The optional polysiloxane microspheres typically have a diameter less than or equal to 100 micrometer size and comprise polysiloxanes. In one embodiment the polysiloxane microspheres comprise polymethyl silsesquioxane and have a size distribution of about 0.5 to about 10 micrometers. Preferred polysiloxane microspheres comprise polymethyl silsesquioxane and are commercially available under the tradename Tospearl from General Electric, Pittsfield, Mass.
When employed the polysiloxane microspheres are present in an amount of about 0.5 to about 10 weight percent, based on the total weight of the composition. Within this range, the microspheres may be present in amount greater than or equal to about 1.0, preferably greater than or equal to about 2 weight percent. Also within this range, the microspheres may be present in an amount less than or equal to about 9, preferably less than on equal to about 8 weight percent.
The composition may comprise one or more visual effects additives, sometimes known as visual effects pigments. The visual effects additives may be present in an encapsulated form, a non-encapsulated form, or laminated to a particle comprising polymeric resin. Some non-limiting examples of visual effects additives are aluminum, aluminum flake, gold, silver, copper, nickel, titanium, stainless steel, nickel sulfide, cobalt sulfide, manganese sulfide, metal oxides, white mica, black mica, pearl mica, synthetic mica, mica coated with titanium dioxide, metal-coated glass flakes, and pigment coated glass flakes. The visual effect additive may have a high or low aspect ratio and may comprise greater than 1 facet.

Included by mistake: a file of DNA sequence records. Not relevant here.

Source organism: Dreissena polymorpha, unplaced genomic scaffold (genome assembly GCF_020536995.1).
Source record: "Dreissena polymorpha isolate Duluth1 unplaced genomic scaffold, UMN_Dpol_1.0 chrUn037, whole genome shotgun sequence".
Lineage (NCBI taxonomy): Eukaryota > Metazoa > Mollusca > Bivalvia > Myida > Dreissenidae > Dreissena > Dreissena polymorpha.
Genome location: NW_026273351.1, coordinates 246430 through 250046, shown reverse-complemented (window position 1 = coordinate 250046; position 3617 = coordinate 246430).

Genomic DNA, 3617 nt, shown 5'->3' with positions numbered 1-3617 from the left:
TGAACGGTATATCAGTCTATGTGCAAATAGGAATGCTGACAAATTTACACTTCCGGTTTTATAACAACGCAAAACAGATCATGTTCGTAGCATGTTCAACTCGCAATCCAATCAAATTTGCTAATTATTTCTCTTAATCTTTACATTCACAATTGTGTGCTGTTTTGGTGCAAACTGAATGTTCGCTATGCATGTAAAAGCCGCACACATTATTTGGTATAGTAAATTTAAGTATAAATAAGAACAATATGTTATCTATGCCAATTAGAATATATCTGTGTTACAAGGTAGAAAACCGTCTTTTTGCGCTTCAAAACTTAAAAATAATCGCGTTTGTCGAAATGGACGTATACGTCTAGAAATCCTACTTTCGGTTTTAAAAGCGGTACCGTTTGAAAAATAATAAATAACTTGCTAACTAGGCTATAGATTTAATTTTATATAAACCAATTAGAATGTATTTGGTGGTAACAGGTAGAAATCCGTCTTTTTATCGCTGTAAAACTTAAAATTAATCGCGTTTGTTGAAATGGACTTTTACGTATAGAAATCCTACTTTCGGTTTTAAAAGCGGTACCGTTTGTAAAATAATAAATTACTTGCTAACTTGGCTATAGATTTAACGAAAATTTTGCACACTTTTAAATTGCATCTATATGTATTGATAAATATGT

Useful dyes and colorants include Perylene Red, Solvent Blue 35, Solvent Blue 36, Disperse Violet 26, Solvent Green 3, Amaplast Orange LFP, Perylene Red, Morplas Red 36, Pigment White 6, Pigment Red 101, Pigment Yellow 138, Solvent Violet 13, rare earth aluminates (luminescent pigments), organic interference pigments, and interference pigments based on lamellar structures. Fluorescent dyes may also be employed including, but not limited to, Permanent Pink R (Color Index Pigment Red 181, from Clariant Corporation), Hostasol Red 5B (Color Index #73300, CAS # 522-75-8, from Clariant Corporation) and Macrolex Fluorescent Yellow 10GN (Color Index Solvent Yellow 160:1, from Bayer Corporation). It is also contemplated that pigments such as titanium dioxide, zinc sulfide, carbon black, cobalt chromate, cobalt titanate, cadmium sulfides, iron oxide, sodium aluminum sulfosilicate, sodium sulfosilicate, chrome antimony titanium rutile, nickel antimony titanium rutile, and zinc oxide may be employed. Angular metameric pigment, pigments which change color depending on the viewing angle, may also be employed. Hard particulate pigments that remain discrete during compounding and/or blending may also be used. As readily appreciated by one of ordinary skill in the art, it may be desirable to employ combinations of visual effects additives in order to achieve the desired aesthetic effect.
Preferred visual effect additives include aluminum flake and mica and even more preferred are high aspect ratio aluminum flake, mica or combinations thereof. In some embodiments, it is preferred for the aluminum flake and/or mica to have an average size of about 5 to about 300 micrometers, preferably 5 to about 100 micrometers and more preferably 5 to about 50 micrometers.
The composition may comprise at least one visual effect additive in an amount of about 0.1 to about 10 weight percent, based on the total weight of the composition. Within this range, the composition may comprise less than or equal to about 5, preferably less than or equal to about 3 and more preferably less than or equal to about 2 weight percent visual effect additive. Also within this range the composition may comprise greater than or equal to about 0.2, preferably greater than or equal to about 0.3, and more preferably greater than or equal to about 0.4 weight percent visual effect additive.